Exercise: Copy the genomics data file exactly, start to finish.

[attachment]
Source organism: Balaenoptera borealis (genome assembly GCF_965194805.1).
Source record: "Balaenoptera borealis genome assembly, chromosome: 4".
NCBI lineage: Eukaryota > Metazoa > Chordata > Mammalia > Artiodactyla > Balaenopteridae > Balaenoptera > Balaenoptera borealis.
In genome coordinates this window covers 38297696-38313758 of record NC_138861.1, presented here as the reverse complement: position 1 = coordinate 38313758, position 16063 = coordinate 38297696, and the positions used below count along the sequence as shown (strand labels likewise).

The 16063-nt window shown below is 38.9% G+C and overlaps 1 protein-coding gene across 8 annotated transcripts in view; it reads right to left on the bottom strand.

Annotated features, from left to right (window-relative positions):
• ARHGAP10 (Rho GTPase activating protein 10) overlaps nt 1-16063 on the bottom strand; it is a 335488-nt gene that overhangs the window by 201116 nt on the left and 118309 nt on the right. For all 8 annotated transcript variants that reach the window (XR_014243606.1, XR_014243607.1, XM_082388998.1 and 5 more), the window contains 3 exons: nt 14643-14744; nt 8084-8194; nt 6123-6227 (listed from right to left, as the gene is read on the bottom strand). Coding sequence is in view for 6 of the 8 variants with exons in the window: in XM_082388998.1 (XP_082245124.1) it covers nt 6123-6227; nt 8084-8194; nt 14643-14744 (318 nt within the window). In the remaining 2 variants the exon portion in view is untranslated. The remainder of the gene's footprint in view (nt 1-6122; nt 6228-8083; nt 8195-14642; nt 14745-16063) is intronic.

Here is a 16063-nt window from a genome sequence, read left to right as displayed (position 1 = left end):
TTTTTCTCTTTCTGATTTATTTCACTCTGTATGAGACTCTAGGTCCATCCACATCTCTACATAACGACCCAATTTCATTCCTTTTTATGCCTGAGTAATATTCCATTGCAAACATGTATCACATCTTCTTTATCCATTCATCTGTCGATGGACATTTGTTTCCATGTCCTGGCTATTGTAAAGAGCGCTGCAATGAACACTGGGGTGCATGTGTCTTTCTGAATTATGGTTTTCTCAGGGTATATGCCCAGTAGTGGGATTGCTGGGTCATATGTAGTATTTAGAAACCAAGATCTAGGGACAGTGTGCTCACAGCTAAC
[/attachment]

Source organism: Balaenoptera borealis (genome assembly GCF_965194805.1).
Source record: "Balaenoptera borealis genome assembly, chromosome: 4".
NCBI lineage: Eukaryota > Metazoa > Chordata > Mammalia > Artiodactyla > Balaenopteridae > Balaenoptera > Balaenoptera borealis.
In genome coordinates this window covers 38297696-38313758 of record NC_138861.1, presented here as the reverse complement: position 1 = coordinate 38313758, position 16063 = coordinate 38297696, and the positions used below count along the sequence as shown (strand labels likewise).

The 16063-nt window shown below is 38.9% G+C and overlaps 1 protein-coding gene across 8 annotated transcripts in view; it reads right to left on the bottom strand.

Annotated features, from left to right (window-relative positions):
• ARHGAP10 (Rho GTPase activating protein 10) overlaps nt 1-16063 on the bottom strand; it is a 335488-nt gene that overhangs the window by 201116 nt on the left and 118309 nt on the right. For all 8 annotated transcript variants that reach the window (XR_014243606.1, XR_014243607.1, XM_082388998.1 and 5 more), the window contains 3 exons: nt 14643-14744; nt 8084-8194; nt 6123-6227 (listed from right to left, as the gene is read on the bottom strand). Coding sequence is in view for 6 of the 8 variants with exons in the window: in XM_082388998.1 (XP_082245124.1) it covers nt 6123-6227; nt 8084-8194; nt 14643-14744 (318 nt within the window). In the remaining 2 variants the exon portion in view is untranslated. The remainder of the gene's footprint in view (nt 1-6122; nt 6228-8083; nt 8195-14642; nt 14745-16063) is intronic.

Here is a 16063-nt window from a genome sequence, read left to right as displayed (position 1 = left end):
TTTTTCTCTTTCTGATTTATTTCACTCTGTATGAGACTCTAGGTCCATCCACATCTCTACATAACGACCCAATTTCATTCCTTTTTATGCCTGAGTAATATTCCATTGCAAACATGTATCACATCTTCTTTATCCATTCATCTGTCGATGGACATTTGTTTCCATGTCCTGGCTATTGTAAAGAGCGCTGCAATGAACACTGGGGTGCATGTGTCTTTCTGAATTATGGTTTTCTCAGGGTATATGCCCAGTAGTGGGATTGCTGGGTCATATGTAGTATTTAGAAACCAAGATCTAGGGACAGTGTGCTCACAGCTAAC